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Pneuma

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Pneuma

Pneuma (πνεῦμα) is an ancient Greek word for "breath", and in a religious context for "spirit" or "soul".[1][2] It has various technical meanings for medical writers and philosophers of classical antiquity, particularly in regard to physiology, and is also used in Greek translations of the Hebrew Bible and in the Greek New Testament. In classical philosophy, it is distinguishable from psyche (ψυχή), which originally meant "breath of life", but is regularly translated as "spirit" or most often "soul".[3]

Classical antiquity

Presocratics

Pneuma, "air in motion, breath, wind," is equivalent in the material monism of Anaximenes to aer (ἀήρ, "air") as the element from which all else originated. This usage is the earliest extant occurrence of the term in philosophy.[4] A quotation from Anaximenes observes that "just as our soul (psyche), being air (aer), holds us together, so do breath (pneuma) and air (aer) encompass the whole world." In this early usage, aer and pneuma are synonymous.[5]

Ancient Greek medical theory

In consciousness in a body. According to Diocles and Praxagoras, the psychic pneuma mediates between the heart, regarded as the seat of Mind in some physiological theories of ancient medicine, and the brain.[6]

The disciples of [7]

Aristotle

The "connate pneuma" of Aristotle is the warm mobile "air" that in the sperm transmits the capacity for locomotion and certain sensations to the offspring. These movements derive from the soul of the parent and are embodied by the pneuma as a material substance in semen. Pneuma is necessary for life, and as in medical theory is involved with the "vital heat," but the Aristotelian pneuma is less precisely and thoroughly defined than that of the Stoics.[3]

Stoic pneuma

In cosmos.[9] In its highest form, pneuma constitutes the human soul (psychê), which is a fragment of the pneuma that is the soul of God (Zeus). As a force that structures matter, it exists even in inanimate objects.[10]

Judaism and Christianity

In Judaic and Christian usage, pneuma is a common word for "spirit" in the Septuagint and the Greek New Testament. At John 3:5, for example, pneuma is the Greek word translated into English as "spirit": "Verily, verily, I say unto thee, Except a man be born of water and of the Spirit (pneuma), he cannot enter into the kingdom of God."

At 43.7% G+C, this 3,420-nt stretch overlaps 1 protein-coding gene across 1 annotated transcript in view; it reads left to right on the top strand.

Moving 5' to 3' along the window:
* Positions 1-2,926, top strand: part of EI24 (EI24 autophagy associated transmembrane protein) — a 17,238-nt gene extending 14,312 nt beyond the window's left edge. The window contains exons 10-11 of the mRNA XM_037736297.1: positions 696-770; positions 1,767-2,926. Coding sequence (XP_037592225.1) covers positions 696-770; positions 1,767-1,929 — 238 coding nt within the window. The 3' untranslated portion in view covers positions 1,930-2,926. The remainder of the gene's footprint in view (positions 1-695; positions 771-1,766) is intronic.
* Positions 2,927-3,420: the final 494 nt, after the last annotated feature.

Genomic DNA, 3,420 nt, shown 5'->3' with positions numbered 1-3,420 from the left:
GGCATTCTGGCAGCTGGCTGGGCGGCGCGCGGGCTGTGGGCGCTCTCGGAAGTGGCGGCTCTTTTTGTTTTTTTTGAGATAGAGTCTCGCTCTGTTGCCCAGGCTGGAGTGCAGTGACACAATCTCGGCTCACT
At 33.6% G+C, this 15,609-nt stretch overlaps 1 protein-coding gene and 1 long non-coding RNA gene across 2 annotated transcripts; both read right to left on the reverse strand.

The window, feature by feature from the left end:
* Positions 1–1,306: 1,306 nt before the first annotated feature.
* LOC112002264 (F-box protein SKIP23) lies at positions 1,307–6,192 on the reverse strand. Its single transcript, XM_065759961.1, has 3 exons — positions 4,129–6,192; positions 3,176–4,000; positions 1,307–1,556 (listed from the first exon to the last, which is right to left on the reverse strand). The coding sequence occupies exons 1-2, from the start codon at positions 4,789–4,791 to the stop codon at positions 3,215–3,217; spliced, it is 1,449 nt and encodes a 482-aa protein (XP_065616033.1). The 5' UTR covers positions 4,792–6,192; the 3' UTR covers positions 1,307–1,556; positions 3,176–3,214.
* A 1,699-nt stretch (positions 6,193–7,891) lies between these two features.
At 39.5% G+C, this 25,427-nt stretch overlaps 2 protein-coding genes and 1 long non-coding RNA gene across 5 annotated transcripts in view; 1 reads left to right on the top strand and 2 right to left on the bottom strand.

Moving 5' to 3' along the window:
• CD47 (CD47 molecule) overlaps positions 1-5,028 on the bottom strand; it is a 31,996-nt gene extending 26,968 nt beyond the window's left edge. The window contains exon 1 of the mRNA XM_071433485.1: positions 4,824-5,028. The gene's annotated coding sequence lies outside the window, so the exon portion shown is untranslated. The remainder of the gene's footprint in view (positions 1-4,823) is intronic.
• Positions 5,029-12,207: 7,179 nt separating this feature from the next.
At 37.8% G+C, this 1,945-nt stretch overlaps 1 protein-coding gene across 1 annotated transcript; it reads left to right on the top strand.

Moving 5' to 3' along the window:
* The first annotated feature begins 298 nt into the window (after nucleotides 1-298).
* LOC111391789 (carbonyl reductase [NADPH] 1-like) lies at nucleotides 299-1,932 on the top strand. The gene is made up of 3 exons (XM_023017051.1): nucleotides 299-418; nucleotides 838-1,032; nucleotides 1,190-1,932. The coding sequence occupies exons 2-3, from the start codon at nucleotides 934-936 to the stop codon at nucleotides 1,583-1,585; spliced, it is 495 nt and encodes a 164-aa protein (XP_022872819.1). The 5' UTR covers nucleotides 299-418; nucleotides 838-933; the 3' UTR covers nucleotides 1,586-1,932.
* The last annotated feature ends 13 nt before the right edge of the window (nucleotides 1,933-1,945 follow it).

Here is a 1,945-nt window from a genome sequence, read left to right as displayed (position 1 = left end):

See also

References

  1. ^ Entry πνεῦμα, in Liddell-Scott-Jones, A Greek–English Lexicon, online version.
  2. ^ See pp.190, 195, 205 of François, Alexandre (2008), "Semantic maps and the typology of colexification: Intertwining polysemous networks across languages", in Vanhove, Martine, From Polysemy to Semantic change: Towards a Typology of Lexical Semantic Associations, Studies in Language Companion Series 106, Amsterdam, New York: Benjamins, pp. 163–215 .
  3. ^ a b Furley, D.J. (1999). From Aristotle to Augustine. History of Philosophy. Routledge. p. 29.  
  4. ^ Silvia Benso, "The Breathing of the Air: Presocratic Echoes in Levinas," in Levinas and the Ancients (Indiana University Press, 2008), p. 13.
  5. ^ Benso, "The Breathing of the Air," p. 14.
  6. ^ Philip J. van der Eijk, "The Heart, the Brain, the Blood and the pneuma: Hippocrates, Diocles and Aristotle on the Location of Cognitive Processes," in Medicine and Philosophy in Classical Antiquity: Doctors and Philosophers on Nature, Soul, Health and Disease (Cambridge University Press, 2005), pp. 131–132 et passim. ISBN 0-521-81800-1
  7. ^  
  8. ^ "Stoicism," Routledge Encyclopedia of Philosophy (Taylor & Francis, 1998), p. 145.
  9. ^ David Sedley, "Stoic Physics and Metaphysics," The Cambridge History of Hellenistic Philosophy, p. 388.
  10. ^ John Sellars, Stoicism (University of California Press, 2006), pp. 98-104.

External links

  • The dictionary definition of pneuma at Wiktionary
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